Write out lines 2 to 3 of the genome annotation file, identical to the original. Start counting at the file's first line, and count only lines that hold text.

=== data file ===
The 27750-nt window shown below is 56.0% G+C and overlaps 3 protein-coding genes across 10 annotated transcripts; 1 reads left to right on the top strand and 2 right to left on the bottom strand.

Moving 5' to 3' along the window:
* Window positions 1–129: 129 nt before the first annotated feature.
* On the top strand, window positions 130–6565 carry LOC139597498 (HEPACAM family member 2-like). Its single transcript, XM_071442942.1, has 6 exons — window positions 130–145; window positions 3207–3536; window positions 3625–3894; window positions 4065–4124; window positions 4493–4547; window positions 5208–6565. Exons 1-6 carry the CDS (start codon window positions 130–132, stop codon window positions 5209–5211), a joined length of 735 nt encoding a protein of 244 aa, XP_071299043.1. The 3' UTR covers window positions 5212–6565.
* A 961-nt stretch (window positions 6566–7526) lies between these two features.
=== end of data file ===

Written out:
Moving 5' to 3' along the window:
* Window positions 1–129: 129 nt before the first annotated feature.